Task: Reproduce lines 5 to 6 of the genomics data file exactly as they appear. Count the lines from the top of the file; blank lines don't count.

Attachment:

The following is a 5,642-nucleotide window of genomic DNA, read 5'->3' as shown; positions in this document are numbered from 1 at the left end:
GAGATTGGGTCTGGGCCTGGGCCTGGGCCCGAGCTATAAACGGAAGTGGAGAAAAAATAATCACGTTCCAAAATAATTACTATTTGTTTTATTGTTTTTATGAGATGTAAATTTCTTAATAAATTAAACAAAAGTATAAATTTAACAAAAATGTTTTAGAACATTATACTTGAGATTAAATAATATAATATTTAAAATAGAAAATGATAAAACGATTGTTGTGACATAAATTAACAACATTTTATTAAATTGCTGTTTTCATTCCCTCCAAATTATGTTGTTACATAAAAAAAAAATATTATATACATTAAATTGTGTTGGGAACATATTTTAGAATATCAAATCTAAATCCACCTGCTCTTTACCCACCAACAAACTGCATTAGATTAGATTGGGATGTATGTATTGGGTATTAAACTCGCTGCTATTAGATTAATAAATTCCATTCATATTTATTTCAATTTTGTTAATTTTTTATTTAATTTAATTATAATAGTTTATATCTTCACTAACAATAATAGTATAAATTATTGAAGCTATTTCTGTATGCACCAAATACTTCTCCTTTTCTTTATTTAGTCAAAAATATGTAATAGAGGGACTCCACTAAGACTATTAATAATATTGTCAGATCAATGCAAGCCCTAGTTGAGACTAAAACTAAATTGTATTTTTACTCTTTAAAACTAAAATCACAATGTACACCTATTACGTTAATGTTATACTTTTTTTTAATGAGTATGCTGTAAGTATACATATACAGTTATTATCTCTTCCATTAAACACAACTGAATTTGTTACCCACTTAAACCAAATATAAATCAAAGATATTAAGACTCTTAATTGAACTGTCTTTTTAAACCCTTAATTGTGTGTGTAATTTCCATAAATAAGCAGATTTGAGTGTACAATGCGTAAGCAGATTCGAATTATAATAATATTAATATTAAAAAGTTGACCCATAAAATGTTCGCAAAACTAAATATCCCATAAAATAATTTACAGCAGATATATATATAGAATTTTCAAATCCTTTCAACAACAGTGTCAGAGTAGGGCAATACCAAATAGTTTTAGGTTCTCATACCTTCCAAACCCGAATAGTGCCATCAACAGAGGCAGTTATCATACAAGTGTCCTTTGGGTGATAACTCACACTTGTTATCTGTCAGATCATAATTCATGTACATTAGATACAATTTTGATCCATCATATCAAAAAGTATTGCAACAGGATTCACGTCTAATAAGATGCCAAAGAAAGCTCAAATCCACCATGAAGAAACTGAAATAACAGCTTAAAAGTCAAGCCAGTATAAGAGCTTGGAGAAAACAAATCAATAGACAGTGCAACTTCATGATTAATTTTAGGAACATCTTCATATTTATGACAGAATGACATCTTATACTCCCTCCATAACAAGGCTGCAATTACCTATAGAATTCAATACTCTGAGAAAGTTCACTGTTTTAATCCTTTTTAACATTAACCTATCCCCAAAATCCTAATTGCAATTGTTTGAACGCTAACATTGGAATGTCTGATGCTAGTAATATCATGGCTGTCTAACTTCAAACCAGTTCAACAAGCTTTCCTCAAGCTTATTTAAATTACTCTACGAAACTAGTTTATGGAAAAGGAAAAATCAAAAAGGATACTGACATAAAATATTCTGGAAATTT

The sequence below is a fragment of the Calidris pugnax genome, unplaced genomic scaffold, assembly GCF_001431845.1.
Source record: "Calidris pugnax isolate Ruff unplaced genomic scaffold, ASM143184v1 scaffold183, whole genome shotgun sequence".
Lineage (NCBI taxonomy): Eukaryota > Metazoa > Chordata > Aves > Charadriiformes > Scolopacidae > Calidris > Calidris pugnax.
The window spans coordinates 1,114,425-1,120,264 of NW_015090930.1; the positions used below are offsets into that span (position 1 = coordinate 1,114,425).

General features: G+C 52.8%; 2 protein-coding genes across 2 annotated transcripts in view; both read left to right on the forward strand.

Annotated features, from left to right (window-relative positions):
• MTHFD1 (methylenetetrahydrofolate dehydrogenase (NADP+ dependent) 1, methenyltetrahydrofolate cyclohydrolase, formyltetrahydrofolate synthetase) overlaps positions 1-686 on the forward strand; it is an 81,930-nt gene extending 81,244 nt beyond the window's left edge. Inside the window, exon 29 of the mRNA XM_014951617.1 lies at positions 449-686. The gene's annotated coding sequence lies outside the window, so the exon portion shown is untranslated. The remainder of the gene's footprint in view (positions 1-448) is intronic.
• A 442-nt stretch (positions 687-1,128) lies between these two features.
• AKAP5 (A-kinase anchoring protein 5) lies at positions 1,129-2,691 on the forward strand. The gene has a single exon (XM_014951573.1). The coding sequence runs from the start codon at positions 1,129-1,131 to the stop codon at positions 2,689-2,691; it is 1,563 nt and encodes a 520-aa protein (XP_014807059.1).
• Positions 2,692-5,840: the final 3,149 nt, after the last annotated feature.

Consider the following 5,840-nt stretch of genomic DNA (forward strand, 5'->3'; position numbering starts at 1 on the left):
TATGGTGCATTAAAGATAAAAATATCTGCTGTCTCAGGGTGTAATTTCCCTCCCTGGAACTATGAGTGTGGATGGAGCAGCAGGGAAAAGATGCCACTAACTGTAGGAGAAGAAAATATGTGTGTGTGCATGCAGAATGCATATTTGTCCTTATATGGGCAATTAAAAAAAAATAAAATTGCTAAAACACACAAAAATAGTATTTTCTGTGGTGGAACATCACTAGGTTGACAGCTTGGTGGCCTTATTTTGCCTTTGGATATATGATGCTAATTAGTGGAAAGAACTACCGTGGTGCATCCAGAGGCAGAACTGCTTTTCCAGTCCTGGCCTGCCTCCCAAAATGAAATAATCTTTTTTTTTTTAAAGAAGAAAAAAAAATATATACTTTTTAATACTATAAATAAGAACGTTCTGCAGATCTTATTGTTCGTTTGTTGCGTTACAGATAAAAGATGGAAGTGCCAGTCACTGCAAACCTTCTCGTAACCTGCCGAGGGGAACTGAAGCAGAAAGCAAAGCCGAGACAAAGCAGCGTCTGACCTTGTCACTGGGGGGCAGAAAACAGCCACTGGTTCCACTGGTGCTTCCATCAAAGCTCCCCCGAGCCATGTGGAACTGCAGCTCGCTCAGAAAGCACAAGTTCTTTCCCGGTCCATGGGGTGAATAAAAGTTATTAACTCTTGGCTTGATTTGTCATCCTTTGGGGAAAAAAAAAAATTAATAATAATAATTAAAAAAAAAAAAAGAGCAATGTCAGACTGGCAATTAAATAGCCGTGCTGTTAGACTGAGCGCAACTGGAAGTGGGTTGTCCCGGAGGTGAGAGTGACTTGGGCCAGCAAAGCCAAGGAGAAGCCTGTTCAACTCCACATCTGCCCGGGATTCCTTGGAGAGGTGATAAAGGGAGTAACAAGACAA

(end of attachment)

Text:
Lineage (NCBI taxonomy): Eukaryota > Metazoa > Chordata > Aves > Charadriiformes > Scolopacidae > Calidris > Calidris pugnax.
The window spans coordinates 1,114,425-1,120,264 of NW_015090930.1; the positions used below are offsets into that span (position 1 = coordinate 1,114,425).